One article introduced by Islamists that came under heated debate puts limitations on equality between men and women in accordance with Islamic laws. Liberals and rights groups argued for the conditionality to be removed, but it appeared in the draft copy distributed Wednesday.
In a sign that the role of religion in legislation has not yet been settled, another article that would install Al-Azhar, Egypt's premier Sunni Islamic institution, as the sole body authorized to interpret religious laws, did not appear in the draft. That suggested that the assembly had not yet settled that issue.
This article would effectively give Al-Azhar powers to vet laws to determine if they are in line with its interpretation of Islam a notion that has raised criticism from liberal groups.
"It is the right of every Egyptian in and outside of Egypt to review the draft, suggest articles that are even better than what is already in there," Mohammed el-Beltagi, a leading Islamist panel member told reporters.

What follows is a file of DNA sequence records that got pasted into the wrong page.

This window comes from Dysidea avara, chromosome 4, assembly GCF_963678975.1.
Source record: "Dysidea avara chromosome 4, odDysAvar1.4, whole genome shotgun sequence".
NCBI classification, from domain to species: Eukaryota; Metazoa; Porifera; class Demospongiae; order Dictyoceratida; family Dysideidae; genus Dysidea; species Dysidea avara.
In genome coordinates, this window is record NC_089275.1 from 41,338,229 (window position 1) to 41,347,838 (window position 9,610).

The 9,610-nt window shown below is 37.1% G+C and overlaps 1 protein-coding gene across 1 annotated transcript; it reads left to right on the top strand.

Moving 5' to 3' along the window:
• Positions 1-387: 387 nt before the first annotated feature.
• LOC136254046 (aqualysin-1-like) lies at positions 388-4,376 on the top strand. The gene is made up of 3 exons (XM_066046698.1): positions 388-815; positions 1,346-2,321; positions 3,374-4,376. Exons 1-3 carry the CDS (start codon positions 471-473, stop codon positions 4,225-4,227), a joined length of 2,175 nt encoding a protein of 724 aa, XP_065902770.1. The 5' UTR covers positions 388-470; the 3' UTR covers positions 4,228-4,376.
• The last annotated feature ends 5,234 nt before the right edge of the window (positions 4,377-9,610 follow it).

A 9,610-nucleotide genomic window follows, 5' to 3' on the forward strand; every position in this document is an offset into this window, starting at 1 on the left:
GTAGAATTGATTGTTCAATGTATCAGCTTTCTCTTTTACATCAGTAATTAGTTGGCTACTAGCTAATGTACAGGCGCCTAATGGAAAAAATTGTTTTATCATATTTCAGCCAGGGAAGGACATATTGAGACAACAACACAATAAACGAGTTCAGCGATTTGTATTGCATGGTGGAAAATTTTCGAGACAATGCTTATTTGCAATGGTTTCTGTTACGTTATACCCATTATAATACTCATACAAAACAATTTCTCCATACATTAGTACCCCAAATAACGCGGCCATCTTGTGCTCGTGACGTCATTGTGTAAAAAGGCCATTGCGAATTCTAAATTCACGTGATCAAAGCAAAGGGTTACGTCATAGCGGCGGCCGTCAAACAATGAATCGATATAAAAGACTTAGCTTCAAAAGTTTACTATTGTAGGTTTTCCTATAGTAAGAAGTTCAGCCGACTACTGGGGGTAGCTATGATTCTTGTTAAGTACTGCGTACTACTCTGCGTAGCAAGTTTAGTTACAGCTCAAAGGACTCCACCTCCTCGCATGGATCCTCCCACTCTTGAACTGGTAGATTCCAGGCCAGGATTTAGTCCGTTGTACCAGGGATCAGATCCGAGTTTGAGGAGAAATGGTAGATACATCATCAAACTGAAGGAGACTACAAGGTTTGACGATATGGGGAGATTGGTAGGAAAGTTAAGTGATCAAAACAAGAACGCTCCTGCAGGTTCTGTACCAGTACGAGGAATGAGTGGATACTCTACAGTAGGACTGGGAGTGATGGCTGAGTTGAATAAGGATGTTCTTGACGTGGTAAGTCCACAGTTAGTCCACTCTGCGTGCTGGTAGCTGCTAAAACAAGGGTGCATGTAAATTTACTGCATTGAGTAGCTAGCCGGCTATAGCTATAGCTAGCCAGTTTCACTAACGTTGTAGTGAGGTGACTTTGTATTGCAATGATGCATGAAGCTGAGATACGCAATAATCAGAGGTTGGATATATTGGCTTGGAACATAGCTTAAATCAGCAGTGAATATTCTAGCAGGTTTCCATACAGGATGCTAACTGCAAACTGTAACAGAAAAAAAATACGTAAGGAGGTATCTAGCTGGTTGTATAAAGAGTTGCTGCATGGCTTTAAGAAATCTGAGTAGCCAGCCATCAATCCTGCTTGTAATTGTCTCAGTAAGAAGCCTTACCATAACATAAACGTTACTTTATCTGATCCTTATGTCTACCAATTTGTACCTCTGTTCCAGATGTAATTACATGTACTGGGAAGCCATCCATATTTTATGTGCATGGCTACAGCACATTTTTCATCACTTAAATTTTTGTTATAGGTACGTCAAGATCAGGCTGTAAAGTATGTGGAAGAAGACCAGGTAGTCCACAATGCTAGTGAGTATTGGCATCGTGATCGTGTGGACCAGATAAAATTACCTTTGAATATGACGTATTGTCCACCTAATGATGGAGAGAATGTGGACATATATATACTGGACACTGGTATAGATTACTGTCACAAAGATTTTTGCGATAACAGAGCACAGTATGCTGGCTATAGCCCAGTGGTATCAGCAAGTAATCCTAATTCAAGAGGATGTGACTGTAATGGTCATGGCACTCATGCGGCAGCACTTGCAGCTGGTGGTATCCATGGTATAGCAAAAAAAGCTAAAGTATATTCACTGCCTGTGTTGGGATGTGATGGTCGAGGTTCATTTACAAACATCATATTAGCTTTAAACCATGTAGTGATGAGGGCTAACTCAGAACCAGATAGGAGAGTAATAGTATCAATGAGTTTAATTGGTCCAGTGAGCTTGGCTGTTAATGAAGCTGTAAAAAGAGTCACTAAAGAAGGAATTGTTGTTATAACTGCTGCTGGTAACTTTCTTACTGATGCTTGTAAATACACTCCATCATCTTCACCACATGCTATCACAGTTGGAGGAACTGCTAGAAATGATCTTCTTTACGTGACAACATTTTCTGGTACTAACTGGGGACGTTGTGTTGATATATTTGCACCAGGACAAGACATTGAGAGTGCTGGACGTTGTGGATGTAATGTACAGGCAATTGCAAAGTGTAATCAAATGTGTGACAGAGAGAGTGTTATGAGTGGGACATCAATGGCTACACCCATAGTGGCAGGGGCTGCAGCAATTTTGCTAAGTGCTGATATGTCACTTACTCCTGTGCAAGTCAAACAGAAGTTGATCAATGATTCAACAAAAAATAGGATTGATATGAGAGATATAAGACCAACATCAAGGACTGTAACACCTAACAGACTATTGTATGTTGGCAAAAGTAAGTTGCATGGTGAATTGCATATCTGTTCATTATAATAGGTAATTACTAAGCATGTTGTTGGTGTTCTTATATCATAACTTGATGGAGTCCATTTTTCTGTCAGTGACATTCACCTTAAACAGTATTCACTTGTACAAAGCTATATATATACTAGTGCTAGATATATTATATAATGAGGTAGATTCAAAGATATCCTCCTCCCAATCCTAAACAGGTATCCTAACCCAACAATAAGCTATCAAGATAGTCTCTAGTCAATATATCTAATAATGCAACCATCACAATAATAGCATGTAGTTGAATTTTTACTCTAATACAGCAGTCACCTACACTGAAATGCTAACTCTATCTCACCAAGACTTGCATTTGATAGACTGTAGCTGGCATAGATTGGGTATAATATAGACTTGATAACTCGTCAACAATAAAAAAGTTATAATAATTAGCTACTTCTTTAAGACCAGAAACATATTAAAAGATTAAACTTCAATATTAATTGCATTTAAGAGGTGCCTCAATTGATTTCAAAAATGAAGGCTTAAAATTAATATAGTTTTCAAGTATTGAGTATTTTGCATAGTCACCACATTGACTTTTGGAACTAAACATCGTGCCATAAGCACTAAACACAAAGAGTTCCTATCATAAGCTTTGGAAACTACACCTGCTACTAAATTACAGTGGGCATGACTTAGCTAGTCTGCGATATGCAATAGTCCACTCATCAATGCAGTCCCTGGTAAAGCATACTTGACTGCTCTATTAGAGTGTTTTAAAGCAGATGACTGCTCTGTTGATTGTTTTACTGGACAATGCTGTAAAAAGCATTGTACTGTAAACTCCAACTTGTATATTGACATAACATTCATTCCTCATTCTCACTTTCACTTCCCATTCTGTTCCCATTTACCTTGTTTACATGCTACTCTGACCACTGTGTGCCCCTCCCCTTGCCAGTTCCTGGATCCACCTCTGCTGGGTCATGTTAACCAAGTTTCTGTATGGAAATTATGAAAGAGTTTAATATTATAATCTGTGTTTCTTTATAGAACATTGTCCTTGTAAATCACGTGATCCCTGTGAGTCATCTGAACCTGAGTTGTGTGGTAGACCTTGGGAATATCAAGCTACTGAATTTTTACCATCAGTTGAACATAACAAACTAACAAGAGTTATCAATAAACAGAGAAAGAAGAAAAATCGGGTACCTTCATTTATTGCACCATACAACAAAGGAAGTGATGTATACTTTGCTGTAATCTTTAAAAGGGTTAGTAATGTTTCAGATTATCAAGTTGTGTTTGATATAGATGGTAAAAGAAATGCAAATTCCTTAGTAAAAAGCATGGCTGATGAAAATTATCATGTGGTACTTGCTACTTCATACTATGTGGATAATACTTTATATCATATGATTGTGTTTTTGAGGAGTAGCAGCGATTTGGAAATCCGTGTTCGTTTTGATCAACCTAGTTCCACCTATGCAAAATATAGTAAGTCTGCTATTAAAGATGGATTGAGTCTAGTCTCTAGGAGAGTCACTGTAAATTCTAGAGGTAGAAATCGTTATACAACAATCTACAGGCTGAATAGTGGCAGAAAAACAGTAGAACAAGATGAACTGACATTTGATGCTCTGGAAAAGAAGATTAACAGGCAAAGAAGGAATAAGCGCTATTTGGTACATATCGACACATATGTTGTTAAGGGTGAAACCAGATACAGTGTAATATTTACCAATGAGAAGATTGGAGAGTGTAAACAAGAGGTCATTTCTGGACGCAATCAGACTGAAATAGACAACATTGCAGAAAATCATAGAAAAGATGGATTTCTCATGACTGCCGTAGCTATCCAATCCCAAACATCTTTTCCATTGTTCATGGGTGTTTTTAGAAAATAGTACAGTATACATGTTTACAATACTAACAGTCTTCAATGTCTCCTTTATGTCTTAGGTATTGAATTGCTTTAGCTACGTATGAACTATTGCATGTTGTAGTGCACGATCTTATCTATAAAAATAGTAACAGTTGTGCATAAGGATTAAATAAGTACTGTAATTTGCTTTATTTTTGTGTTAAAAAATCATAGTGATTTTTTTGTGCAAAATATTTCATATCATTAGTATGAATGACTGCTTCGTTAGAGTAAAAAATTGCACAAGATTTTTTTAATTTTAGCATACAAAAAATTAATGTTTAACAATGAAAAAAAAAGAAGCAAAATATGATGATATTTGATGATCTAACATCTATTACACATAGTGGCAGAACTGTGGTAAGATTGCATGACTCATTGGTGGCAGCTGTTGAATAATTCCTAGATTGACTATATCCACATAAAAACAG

He said the panel has not yet voted on the articles in the draft, meaning that the material made public was not final. The document, released to reporters, includes footnotes on nearly every article, blanked out areas that it said had not yet been decided and brackets on material that members were debating whether to delete, indicating that the draft was still very much a work in progress.
Panel members have said they expected to finish writing the draft charter as early as next month. The new constitution then will have to be put to a public referendum within 30 days.
Egyptians are writing the charter following longtime President Hosni Mubarak's ouster last year in a popular uprising. The previous constitution, adopted in 1971, was suspended and later voided after Mubarak's ouster in February 2011.
International Human Rights Watch had appealed to the panel members to review articles in the constitution that it said may fall short of Egypt's international obligations, such as neglecting to mention torture in the constitution, or giving a prominent role to an unelected religious institution in reviewing laws.